External or Internal auditors | What is an auditor and why do I need one?
When I introduce myself as an auditor to new people it is always interesting to watch the reactions. Reactions usually range from good to bad, but most of the time people will just say ‘wow, so you’re a smart cookie” or something similar and then swiftly move the conversation along.
I can almost guarantee, as well, that if we are at a restaurant or coffee shop I will be the one that the bill is passed to at the end of the night because I am an auditor/ accountant, so I must be good at math.While I’ve kind of become accustomed to these reactions this does indicate an important problem in our society in South Africa, and the world, today.
People don’t really know what an auditor/ accountant is, why we exist and why they actually need us in their businesses. This article aims to shed a bit of light on this topic in order to answer the question: what is an auditor and do I need one?Okay, so first of all, auditors are people too…lol. Okay no. Let me start at the beginning. So in ancient times rich and often noble folk would have money that they would give to certain servants.
The servants had to perform the task of looking after this money, investing it in something and then reporting on the returns that it is yielding. The servant would then periodically report back to the master on what he has done with the money. The master would listen to this account of what had happened and judge whether or not the servant was telling the truth or not.
The act of listening to this account and then judging whether or not it is true is called “audire” in latin. And this is where auditing started. Fast forward a couple of years and the auditing profession has evolved into a community of professionals who are trained to still do the same thing: listen to management’s account of what happened during a financial year, look at the “accounts” for the year and then judge and give an opinion on whether or not this is true.
And that is all an audit really is. Auditors perform certain procedures, based on enquiry from management, inspecting of supporting documentation, recalculating, reconciling & observing in order to be able to give assurance to third parties regarding the validity, accuracy & completeness of a set of financial statements for a certain year.You can also hire an auditor for more specific tasks.
For example, if a new law has been issued recently (such as the new Sectional Title Management Act & Regulations that became effective in October 2016) and you are worried about complying with this law you could hire an auditor to perform a compliance audit. If you are buying a company and you are not sure whether or not the company is really worth what you’ve agreed to pay for it you can hire an auditor to perform a due diligence audit, which means they will look into the company’s operations and affairs and give you their opinion on the value of the company and the accuracy of the financial statements. Banks and other financial institutions require audited financial statements, because then atleast they have another trained independent professional opinion on which they can rely in order to consider whether their credit is still safe with your business or not. And the list goes on. Infact, the audit profession was so successful that another stream of auditing has been developed called internal auditing.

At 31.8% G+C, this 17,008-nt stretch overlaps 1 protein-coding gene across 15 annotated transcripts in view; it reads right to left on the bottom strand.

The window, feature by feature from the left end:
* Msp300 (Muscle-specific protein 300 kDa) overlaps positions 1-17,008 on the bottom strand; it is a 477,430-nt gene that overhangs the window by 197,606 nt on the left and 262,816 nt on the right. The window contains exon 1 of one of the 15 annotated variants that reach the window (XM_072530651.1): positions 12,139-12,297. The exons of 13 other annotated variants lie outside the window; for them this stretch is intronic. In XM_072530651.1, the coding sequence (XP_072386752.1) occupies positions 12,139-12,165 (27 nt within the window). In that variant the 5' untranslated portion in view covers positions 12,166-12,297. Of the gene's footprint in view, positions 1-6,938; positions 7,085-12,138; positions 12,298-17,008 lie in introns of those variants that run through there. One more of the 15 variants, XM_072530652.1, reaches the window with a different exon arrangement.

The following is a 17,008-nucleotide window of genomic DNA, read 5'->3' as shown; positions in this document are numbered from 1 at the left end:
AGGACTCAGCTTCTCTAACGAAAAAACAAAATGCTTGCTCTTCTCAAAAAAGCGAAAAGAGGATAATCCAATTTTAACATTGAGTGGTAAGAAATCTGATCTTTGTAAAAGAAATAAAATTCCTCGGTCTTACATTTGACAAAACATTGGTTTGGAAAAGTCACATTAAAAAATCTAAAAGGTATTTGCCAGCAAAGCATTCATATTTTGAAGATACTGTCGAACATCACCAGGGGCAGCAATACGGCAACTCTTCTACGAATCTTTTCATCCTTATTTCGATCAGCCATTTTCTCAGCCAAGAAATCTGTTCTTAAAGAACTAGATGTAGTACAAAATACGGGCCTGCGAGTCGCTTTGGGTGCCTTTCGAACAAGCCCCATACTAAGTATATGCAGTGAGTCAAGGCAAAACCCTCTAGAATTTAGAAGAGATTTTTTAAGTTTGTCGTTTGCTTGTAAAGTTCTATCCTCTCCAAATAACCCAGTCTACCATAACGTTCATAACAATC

Internal auditors provide basically the same assurance as external auditors, but they are not independent, because they are employed by the entity for which they perform their audit work. They get certain tasks & charters from management and their whole job revolves around checking whether or not the other employees in the organization are doing their jobs. Ofcourse, many people, including me (in the beginning), don’t like being checked up on, reviewed and asked questions in order to point out errors made and areas for development.
This is why many people have a negative perception of the word “auditor”. They think it is someone that has been hired in order to nail you. A person that has been put on this planet to point out your mistakes, make you look bad and just generally give you a hard time. And I must say, even for me, It is only after my first year in corporate that I started appreciating the value of audit.
These days I ask colleagues to please provide a second opinion, perform a review, do a second calculation on my work. Just in case. I’ve come to value the actions that I once resented. This is because I now understand that these people are not out to get me. They are trying their best to find my mistakes so that SARS isn’t the first to find it! At least if they find it first we can do something to correct the mistakes.
If SARS finds the mistakes first however; that is it – game over. Lol. Same with the bank, same with any other third party that relies on the work that you do. I can sleep better at night, when I know I have some assurance that the work that I’ve done is correct – someone else said so – and that is such a comforting thought.